Gunmen kill nine at Pakistani policeman's home as peace talks with Taliban proceed

Gunmen kill nine at Pakistani policeman's home as peace talks with Taliban proceed

Gunmen kill nine at Pakistani policemans home as peace talks with Taliban proceed

Pakistani security officials inspect the site of an attack by militants in Peshawar on Feb 16. AFP photo

Gunmen tossed hand grenades into the house of a slain Pakistani police officer on Feb. 12, police said, killing nine men in an attack coinciding with peace talks between the government and Pakistan Taliban militants. 

There was no immediate claim of responsibility for the early morning assault on the house on the outskirts of the northwestern city of Peshawar. On Feb. 11, attackers hurled grenades into a Peshawar cinema, killing 13. 

The peace talks between government representatives and Taliban are taking place in the capital Islamabad, about 200 km to the east. Both sides are supposed to refrain from attacks while talks proceed, although there is no formal ceasefire. 

It was not immediately clear why the gunmen targeted the house of the policeman, a mid-ranking inspector killed in a shoot-out with militants last Feb. 10.
About a dozen men threw grenades over the house's walls in the early hours of the morning and then clambered over, Peshawar Police Chief Ijaz Khan Mohmand told Reuters.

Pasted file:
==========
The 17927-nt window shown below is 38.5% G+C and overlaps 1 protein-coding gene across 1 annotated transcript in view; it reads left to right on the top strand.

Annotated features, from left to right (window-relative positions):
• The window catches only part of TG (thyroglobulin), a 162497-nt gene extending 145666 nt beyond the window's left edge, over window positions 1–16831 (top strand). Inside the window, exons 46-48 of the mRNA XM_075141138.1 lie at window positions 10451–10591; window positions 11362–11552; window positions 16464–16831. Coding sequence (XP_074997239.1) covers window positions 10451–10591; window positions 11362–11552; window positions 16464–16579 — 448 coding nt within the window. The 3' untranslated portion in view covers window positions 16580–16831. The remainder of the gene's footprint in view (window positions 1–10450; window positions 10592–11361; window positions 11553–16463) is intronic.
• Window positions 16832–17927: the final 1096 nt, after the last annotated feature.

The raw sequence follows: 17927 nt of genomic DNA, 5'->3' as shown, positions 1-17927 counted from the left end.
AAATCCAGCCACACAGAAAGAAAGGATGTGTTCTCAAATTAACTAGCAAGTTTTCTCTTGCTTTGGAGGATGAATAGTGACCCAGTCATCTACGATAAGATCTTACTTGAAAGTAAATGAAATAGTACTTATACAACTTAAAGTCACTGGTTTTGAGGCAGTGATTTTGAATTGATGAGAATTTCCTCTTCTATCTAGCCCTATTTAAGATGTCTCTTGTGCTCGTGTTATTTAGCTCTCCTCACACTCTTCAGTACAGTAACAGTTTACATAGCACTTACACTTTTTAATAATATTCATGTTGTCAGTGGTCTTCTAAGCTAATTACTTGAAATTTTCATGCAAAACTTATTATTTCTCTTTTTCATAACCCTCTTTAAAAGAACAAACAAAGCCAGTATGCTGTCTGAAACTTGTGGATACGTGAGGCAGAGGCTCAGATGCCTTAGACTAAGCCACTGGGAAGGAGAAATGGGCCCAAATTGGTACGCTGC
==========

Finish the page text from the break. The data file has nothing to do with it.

"After entering, they shot all the men in the in the house using AK-47 rifles," he said. Women and children in the house were spared. 

Peshawar, a sprawling provincial capital, is the gateway to Pakistan's frontier with Afghanistan and has been badly hit by militant violence. 

Pakistani Taliban insurgents have been battling for years to topple the government, banish democracy and establish their brand of Islamist rule. Prime Minister Nawaz Sharif wants to negotiate a settlement and stop the fighting. 

Many experts are doubtful that talks will succeed - previous deals have all collapsed in violence. Some worry any governing role for the Taliban is incompatible with the country's laws. Others point out that even if the government clinches a deal with the Taliban, there are many more militant groups that routinely target civilians.